A new, system-wide approach to tackling drugs is being piloted in Blackpool.
Standing for Addiction, Diversion, Disruption, Enforcement and Recovery, Project ADDER sees the police, council and health services working in partnership to address the root causes of drugs misuse and break down supply chains.
The project is being piloted in four locations across England plus one in Wales and will focus on co-ordinated law enforcement activity together with expanded diversionary programmes and treatment and recovery services. This is in addition to existing work and will ensure people in need of help can access support.
Project ADDER will run for 3 years and brings a Home Office investment of £1.1 million for the Blackpool pilot.
The programme aims to tackle illegal drug misuse by bolstering local police capabilities to support an increase in targeted drug supply disruption and related offending; use the criminal justice system to divert people who use drugs away from offending and into health interventions; and a comprehensive expansion of drug outreach, harm reduction, treatment and recovery support services.
Det Ch Supt Sue Clarke, Head of Lancashire Violence Reduction Network and Project ADDER Lead said:
“The Lancashire Violence Reduction Network is very proud to be contributing to this innovative project. This is a true multi-agency, holistic approach to improving the lives of families in Blackpool whose health and well-being has been negatively impacted by class A drugs.
“As a police officer of 30 years I am confident that this approach will give families affected and the wider community hope for the future. We will enforce the law against those who are profiteering out of the misery of others and we will work in a holistic way with agencies, particularly those who have lived experience, to help those who are affected. Our aim is to tackle the underlying causes of drugs misuse and arrest those who exploit vulnerable citizens.”
Det Supt Becky Smith added:
“We have worked really hard as a partnership in Blackpool over the last three years to change cultures around how we identify, protect and disrupt those involved in county lines exploitation.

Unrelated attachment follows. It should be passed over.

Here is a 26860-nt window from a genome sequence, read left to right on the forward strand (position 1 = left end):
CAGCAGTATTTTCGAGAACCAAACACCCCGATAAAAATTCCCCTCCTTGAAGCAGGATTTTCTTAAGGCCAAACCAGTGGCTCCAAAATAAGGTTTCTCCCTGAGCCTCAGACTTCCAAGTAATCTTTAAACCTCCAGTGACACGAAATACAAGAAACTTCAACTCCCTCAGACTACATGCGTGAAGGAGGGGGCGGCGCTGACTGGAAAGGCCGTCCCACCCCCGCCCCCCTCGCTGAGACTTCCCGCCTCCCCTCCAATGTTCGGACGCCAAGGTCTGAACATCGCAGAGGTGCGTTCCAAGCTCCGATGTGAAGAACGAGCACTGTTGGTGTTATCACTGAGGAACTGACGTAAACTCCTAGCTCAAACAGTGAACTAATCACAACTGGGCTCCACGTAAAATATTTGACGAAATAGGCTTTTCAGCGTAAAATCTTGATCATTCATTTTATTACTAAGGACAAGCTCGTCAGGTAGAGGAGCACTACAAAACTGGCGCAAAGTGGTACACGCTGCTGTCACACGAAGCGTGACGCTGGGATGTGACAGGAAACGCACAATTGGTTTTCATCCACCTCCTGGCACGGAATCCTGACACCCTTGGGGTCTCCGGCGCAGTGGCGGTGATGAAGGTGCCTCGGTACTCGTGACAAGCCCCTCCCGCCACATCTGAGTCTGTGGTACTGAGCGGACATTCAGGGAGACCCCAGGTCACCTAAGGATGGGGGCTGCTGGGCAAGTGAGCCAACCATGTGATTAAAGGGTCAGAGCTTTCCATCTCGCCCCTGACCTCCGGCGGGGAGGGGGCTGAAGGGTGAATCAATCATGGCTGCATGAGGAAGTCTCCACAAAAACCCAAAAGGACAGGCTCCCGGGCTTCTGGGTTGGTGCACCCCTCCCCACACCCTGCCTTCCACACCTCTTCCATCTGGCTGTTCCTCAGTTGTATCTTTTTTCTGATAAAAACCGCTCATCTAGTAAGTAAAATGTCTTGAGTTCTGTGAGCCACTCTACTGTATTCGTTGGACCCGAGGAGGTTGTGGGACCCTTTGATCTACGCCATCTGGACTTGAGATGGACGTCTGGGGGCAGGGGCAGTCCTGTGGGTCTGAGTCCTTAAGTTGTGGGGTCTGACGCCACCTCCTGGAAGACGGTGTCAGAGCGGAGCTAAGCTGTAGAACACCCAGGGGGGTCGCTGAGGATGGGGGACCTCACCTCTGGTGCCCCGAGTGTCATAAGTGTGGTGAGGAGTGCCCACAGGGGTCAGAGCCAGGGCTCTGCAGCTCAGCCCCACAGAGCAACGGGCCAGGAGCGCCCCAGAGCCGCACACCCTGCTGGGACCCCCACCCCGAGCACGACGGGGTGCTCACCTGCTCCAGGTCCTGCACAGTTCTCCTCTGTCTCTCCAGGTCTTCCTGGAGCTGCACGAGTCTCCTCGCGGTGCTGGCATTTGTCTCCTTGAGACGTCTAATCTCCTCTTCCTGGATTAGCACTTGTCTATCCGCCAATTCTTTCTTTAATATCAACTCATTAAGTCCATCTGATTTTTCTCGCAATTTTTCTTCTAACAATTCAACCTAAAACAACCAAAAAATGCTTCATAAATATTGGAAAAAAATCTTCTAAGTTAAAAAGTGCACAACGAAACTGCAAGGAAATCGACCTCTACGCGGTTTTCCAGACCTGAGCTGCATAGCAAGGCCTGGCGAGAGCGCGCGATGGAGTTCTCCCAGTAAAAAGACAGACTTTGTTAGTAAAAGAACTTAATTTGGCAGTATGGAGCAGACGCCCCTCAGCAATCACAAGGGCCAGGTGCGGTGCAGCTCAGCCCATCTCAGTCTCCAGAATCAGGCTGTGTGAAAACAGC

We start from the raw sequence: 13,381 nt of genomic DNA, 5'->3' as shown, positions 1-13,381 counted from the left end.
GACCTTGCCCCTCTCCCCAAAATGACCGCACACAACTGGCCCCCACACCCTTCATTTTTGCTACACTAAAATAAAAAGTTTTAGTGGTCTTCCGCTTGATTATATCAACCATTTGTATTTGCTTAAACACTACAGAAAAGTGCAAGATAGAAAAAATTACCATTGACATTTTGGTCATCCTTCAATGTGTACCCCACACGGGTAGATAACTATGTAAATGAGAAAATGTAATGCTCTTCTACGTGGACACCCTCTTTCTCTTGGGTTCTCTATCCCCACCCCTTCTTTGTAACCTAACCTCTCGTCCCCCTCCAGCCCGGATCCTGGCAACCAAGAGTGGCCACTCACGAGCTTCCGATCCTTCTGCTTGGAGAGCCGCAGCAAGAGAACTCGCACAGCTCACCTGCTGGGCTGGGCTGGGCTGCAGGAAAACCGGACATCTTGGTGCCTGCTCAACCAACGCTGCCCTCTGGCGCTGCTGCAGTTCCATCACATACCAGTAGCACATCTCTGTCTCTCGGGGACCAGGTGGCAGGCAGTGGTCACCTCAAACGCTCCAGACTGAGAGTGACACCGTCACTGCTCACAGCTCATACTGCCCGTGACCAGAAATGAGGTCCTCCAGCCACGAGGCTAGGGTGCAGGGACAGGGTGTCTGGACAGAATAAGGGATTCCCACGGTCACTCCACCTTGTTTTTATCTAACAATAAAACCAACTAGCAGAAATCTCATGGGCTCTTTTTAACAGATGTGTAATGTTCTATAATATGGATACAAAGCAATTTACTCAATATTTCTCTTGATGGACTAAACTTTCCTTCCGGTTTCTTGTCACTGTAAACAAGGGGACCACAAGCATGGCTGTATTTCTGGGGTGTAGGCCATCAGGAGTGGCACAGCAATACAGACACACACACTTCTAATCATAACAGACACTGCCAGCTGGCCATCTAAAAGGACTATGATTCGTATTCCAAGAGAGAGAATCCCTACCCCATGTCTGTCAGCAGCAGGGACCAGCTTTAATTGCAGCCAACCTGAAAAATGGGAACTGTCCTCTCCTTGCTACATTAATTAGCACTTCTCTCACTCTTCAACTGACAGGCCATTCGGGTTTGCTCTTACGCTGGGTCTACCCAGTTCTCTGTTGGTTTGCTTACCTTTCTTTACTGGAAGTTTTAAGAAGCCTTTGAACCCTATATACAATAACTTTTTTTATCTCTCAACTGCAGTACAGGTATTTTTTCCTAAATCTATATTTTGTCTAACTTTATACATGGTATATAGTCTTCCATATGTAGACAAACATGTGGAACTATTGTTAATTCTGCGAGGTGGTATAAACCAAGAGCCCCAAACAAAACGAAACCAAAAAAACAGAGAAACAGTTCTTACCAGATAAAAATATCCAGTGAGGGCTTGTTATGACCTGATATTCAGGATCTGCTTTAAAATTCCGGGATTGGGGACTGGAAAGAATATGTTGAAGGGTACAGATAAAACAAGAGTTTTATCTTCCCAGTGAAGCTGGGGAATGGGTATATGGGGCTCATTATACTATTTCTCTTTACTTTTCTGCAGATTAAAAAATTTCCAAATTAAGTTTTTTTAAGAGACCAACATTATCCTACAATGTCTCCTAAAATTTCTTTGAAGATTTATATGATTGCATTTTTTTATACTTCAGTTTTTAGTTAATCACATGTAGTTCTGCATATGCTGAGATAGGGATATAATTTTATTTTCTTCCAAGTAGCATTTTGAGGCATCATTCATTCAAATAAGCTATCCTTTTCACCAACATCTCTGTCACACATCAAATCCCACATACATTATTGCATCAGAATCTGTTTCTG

“Having a dedicated team of officers working alongside practitioners from partner agencies will now provide us with an opportunity to dismantle the organised criminal gangs but also to work differently – diverting those individuals involved in middle-market drug supply away from criminality whilst reducing drugs deaths and making a real difference to people’s lives.
“Having policed Blackpool for the last 27 years and seen first-hand the harm that is caused by the supply of drugs, this is an exciting opportunity for Blackpool to be part of. The team is really keen to make an impact and to make improvements for our communities.”
Clive Grunshaw, Lancashire’s Police and Crime Commissioner supported the project:
“It’s great to see the Lancashire Violence Reduction Network involved in this project in Blackpool, which truly highlights the opportunities that partnership working can bring and the positive outcomes that can come from a multi-agency approach, and is what the Network is all about.
“The launch of this project is another example of the great work that the Violence Reduction Network has been involved in since my office secured funding for its creation in 2019.
“This is not an issue that policing can tackle alone. It is crucial that all parts of our society work together to tackle violent crime and its root causes head on and make our communities safer.”
Cllr Jo Farrell, Blackpool Council’s Cabinet Member responsible for Adult Social Care and Health, said:
“ADDER is a new programme of intervention to tackle drug misuse in Blackpool.
“This intervention programme is not just about cracking down on organised crime, but about recognising that people can be victims of their own addiction as well as perpetrators of crime.
“We will take a trauma-informed approach which recognises the vulnerability of individuals and their life stories. Our interventions will be shaped by people with lived experience of substance misuse.
“The project will build on the existing multi agency partnership work already happening in the town. Using this collaborative approach, we will support and empower drug users to change their lifestyles, therefore preventing the many effects of drug misuse including poor health and homelessness.
“The programme in Blackpool will have three interlinked streams of intervention.
“There will be a police response, including diversion into treatment and support. There will also be an adult’s team which will provide mental health support, housing, outreach, help to get and keep a job, and drug treatment.
“Thirdly, there will be a Young ADDER team which will help vulnerable young people with complex needs to get their lives back on track.
“All three streams of intervention will be supported by the council, NHS, lived experience teams, voluntary organisations and other commissioned services, driven by their shared desire to tackle drug misuse in Blackpool.”